cover image Hit Man

Hit Man

Lawrence Block. William Morrow & Company, $22 (256pp) ISBN 978-0-688-14179-0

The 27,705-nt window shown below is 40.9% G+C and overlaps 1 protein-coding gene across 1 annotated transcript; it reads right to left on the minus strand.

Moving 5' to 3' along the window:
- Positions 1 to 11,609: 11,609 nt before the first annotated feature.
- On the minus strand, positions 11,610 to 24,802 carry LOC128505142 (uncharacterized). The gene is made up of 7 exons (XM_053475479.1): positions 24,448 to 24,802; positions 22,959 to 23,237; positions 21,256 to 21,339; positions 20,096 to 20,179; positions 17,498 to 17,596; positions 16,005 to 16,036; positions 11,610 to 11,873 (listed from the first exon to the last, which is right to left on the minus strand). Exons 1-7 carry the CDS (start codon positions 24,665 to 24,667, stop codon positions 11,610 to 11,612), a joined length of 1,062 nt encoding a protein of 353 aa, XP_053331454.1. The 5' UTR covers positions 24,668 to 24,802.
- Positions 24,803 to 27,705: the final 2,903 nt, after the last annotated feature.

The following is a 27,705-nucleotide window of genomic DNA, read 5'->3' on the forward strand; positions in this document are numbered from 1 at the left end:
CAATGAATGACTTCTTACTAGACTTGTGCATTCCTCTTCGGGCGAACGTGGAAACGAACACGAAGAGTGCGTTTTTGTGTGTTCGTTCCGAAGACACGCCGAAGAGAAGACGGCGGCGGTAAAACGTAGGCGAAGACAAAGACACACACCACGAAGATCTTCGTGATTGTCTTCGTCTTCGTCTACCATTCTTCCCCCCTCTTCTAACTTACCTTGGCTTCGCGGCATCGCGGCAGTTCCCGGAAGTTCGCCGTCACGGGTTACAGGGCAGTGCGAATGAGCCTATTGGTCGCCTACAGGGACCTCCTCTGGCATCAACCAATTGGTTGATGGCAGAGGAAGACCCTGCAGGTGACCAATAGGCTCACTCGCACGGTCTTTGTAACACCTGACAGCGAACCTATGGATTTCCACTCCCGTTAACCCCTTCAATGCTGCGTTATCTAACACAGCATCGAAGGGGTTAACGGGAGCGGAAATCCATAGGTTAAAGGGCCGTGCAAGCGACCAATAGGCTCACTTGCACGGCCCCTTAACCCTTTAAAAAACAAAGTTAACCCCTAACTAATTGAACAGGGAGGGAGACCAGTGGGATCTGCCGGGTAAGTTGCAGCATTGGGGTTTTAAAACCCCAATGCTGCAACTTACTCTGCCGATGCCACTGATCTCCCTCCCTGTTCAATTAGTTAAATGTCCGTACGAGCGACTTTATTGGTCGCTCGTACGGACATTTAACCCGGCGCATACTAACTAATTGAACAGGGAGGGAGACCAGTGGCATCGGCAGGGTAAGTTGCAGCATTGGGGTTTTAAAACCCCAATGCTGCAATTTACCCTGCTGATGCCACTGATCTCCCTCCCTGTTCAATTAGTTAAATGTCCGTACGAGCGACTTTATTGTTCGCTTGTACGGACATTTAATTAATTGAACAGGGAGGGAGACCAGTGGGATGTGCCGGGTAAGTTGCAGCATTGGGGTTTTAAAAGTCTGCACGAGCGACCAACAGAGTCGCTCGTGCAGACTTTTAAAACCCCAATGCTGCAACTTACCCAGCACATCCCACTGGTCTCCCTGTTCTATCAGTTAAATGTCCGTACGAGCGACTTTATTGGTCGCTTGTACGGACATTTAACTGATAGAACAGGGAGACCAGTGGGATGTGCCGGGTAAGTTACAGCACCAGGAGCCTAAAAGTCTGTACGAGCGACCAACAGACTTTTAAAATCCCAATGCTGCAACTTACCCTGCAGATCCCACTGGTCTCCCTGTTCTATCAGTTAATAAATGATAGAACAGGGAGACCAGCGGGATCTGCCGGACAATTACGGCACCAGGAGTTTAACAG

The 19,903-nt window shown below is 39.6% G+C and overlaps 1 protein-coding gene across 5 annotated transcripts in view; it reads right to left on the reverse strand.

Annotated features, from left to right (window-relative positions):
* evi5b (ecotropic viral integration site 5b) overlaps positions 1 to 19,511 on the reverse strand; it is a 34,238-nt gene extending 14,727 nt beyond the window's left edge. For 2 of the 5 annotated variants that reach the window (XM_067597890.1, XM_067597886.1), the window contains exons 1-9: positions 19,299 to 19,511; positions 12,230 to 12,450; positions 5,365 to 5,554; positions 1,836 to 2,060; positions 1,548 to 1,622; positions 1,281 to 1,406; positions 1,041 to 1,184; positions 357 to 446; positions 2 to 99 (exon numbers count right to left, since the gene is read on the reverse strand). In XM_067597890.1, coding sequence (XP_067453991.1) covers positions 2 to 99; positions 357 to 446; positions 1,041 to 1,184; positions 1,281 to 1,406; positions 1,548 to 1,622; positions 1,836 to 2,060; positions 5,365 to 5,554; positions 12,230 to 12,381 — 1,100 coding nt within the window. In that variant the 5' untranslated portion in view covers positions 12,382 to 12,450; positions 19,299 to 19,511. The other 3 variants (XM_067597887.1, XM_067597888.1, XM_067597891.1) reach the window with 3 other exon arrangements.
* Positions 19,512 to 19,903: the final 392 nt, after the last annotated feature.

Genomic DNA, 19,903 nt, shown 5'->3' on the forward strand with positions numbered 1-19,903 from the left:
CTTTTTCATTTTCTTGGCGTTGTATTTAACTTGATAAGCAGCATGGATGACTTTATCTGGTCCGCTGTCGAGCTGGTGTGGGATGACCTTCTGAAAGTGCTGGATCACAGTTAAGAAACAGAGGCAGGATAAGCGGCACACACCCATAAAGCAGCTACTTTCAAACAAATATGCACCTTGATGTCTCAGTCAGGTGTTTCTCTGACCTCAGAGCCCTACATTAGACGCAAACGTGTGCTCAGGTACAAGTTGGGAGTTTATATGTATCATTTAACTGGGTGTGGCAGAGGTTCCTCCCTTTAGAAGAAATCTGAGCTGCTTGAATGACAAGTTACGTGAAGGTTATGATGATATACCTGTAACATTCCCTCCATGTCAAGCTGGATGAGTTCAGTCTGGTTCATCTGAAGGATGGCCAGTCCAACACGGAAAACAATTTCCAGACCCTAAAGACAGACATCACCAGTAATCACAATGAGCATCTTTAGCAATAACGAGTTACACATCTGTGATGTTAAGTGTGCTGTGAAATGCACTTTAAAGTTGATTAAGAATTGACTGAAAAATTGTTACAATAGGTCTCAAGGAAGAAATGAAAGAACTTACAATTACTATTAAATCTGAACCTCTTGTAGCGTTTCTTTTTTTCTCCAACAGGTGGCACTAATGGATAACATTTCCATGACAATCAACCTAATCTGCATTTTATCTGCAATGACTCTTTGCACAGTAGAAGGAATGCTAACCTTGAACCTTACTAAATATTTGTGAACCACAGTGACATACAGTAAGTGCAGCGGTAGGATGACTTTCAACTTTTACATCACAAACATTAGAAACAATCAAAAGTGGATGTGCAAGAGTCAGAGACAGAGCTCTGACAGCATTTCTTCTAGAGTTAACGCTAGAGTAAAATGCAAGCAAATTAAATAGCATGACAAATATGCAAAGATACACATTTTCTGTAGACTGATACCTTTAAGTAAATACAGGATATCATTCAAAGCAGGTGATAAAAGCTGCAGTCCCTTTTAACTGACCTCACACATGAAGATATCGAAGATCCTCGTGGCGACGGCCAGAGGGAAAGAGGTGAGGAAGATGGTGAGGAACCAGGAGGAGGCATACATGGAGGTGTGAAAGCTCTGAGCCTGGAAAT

Keller, the protagonist of this smoothly integrated story collection, is a gun for hire. Every so often a mystery man in White Plains, N.Y., calls him through an amiably efficient assistant, Dot, and arranges for him to go somewhere and, for a fee, kill someone. Block, author of the Matt Scudder and Bernie Rhodenbarr mysteries, describes Keller's labors with an absolute minimum of flash and gore. A quiet, thoughtful man, Keller is very good at his job, but it gives him a great deal of time for reflection. In the opening story, ""Answers to Soldier,"" Keller goes to a little town in Oregon in pursuit of a man who seems perfectly harmless and decent and gets to wondering what it might be like to settle there, perhaps marry the waitress in the little restaurant where he takes his solitary meals, buy a home. He meets and takes a fancy to other women along the way; at one stage acquires a dog (and an attractive dog-walker to care for the animal while he's away on his ""business"" trips); and eventually takes up stamp collecting as a hobby. On one occasion, he kills the wrong man and has to set things to rights; on another, client and victim are the same person; when Keller decides to go into analysis, it doesn't end well for the analyst. The stories are ingenious, constantly surprising and, because of the startling originality of the idea, oddly unsettling. All Block's narrative skills, and his matchless ease with off-center conversations, are on display, and the collection--which contains both previously published and unpublished stories--is a splendid way to get a Block fix while awaiting the next Rhodenbarr or Scudder. (Feb.)